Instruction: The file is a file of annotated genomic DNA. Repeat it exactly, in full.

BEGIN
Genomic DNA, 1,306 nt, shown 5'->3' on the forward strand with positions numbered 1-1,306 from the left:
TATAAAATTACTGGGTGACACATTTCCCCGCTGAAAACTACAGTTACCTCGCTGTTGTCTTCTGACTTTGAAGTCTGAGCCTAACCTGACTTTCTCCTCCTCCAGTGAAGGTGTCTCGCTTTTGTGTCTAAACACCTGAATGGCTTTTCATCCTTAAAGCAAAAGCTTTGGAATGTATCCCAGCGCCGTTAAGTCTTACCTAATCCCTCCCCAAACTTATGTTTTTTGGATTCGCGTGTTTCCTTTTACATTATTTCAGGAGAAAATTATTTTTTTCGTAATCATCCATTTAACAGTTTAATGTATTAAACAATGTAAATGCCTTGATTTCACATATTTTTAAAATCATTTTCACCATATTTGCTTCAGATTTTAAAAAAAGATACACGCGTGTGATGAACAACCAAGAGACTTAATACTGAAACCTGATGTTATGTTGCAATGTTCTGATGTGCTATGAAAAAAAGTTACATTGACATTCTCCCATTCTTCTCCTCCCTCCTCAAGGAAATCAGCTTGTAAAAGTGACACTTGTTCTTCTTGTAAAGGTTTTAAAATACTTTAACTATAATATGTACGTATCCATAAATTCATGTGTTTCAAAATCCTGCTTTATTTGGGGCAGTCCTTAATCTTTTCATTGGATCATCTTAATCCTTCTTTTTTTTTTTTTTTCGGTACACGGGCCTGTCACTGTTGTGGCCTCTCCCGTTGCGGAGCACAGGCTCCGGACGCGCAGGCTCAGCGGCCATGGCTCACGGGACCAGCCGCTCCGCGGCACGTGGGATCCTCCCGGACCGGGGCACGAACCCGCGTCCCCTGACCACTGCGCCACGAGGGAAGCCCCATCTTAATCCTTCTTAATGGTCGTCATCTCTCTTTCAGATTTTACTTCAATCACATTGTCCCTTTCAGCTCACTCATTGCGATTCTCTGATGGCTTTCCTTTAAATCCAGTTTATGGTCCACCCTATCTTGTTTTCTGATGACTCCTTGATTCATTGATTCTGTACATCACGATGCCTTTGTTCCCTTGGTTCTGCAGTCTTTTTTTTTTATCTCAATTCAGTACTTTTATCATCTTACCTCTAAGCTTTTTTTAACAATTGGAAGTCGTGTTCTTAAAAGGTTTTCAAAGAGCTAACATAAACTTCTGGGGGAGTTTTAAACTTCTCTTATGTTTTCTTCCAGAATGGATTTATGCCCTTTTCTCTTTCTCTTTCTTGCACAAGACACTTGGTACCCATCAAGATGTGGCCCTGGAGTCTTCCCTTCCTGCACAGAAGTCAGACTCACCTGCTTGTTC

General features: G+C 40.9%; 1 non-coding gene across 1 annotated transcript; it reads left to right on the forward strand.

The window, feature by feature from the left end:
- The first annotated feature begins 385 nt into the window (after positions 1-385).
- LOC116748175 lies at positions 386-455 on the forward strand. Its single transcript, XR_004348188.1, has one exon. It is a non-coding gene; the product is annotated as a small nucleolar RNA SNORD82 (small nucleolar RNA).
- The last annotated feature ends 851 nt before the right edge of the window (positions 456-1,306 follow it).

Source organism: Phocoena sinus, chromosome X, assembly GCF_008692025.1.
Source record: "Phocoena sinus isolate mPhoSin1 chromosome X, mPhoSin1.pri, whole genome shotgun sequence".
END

Genomic DNA, 1,306 nt, shown 5'->3' on the forward strand with positions numbered 1-1,306 from the left:
TATAAAATTACTGGGTGACACATTTCCCCGCTGAAAACTACAGTTACCTCGCTGTTGTCTTCTGACTTTGAAGTCTGAGCCTAACCTGACTTTCTCCTCCTCCAGTGAAGGTGTCTCGCTTTTGTGTCTAAACACCTGAATGGCTTTTCATCCTTAAAGCAAAAGCTTTGGAATGTATCCCAGCGCCGTTAAGTCTTACCTAATCCCTCCCCAAACTTATGTTTTTTGGATTCGCGTGTTTCCTTTTACATTATTTCAGGAGAAAATTATTTTTTTCGTAATCATCCATTTAACAGTTTAATGTATTAAACAATGTAAATGCCTTGATTTCACATATTTTTAAAATCATTTTCACCATATTTGCTTCAGATTTTAAAAAAAGATACACGCGTGTGATGAACAACCAAGAGACTTAATACTGAAACCTGATGTTATGTTGCAATGTTCTGATGTGCTATGAAAAAAAGTTACATTGACATTCTCCCATTCTTCTCCTCCCTCCTCAAGGAAATCAGCTTGTAAAAGTGACACTTGTTCTTCTTGTAAAGGTTTTAAAATACTTTAACTATAATATGTACGTATCCATAAATTCATGTGTTTCAAAATCCTGCTTTATTTGGGGCAGTCCTTAATCTTTTCATTGGATCATCTTAATCCTTCTTTTTTTTTTTTTTTCGGTACACGGGCCTGTCACTGTTGTGGCCTCTCCCGTTGCGGAGCACAGGCTCCGGACGCGCAGGCTCAGCGGCCATGGCTCACGGGACCAGCCGCTCCGCGGCACGTGGGATCCTCCCGGACCGGGGCACGAACCCGCGTCCCCTGACCACTGCGCCACGAGGGAAGCCCCATCTTAATCCTTCTTAATGGTCGTCATCTCTCTTTCAGATTTTACTTCAATCACATTGTCCCTTTCAGCTCACTCATTGCGATTCTCTGATGGCTTTCCTTTAAATCCAGTTTATGGTCCACCCTATCTTGTTTTCTGATGACTCCTTGATTCATTGATTCTGTACATCACGATGCCTTTGTTCCCTTGGTTCTGCAGTCTTTTTTTTTTATCTCAATTCAGTACTTTTATCATCTTACCTCTAAGCTTTTTTTAACAATTGGAAGTCGTGTTCTTAAAAGGTTTTCAAAGAGCTAACATAAACTTCTGGGGGAGTTTTAAACTTCTCTTATGTTTTCTTCCAGAATGGATTTATGCCCTTTTCTCTTTCTCTTTCTTGCACAAGACACTTGGTACCCATCAAGATGTGGCCCTGGAGTCTTCCCTTCCTGCACAGAAGTCAGACTCACCTGCTTGTTC

General features: G+C 40.9%; 1 non-coding gene across 1 annotated transcript; it reads left to right on the forward strand.

The window, feature by feature from the left end:
- The first annotated feature begins 385 nt into the window (after positions 1-385).
- LOC116748175 lies at positions 386-455 on the forward strand. Its single transcript, XR_004348188.1, has one exon. It is a non-coding gene; the product is annotated as a small nucleolar RNA SNORD82 (small nucleolar RNA).
- The last annotated feature ends 851 nt before the right edge of the window (positions 456-1,306 follow it).

Source organism: Phocoena sinus, chromosome X, assembly GCF_008692025.1.
Source record: "Phocoena sinus isolate mPhoSin1 chromosome X, mPhoSin1.pri, whole genome shotgun sequence".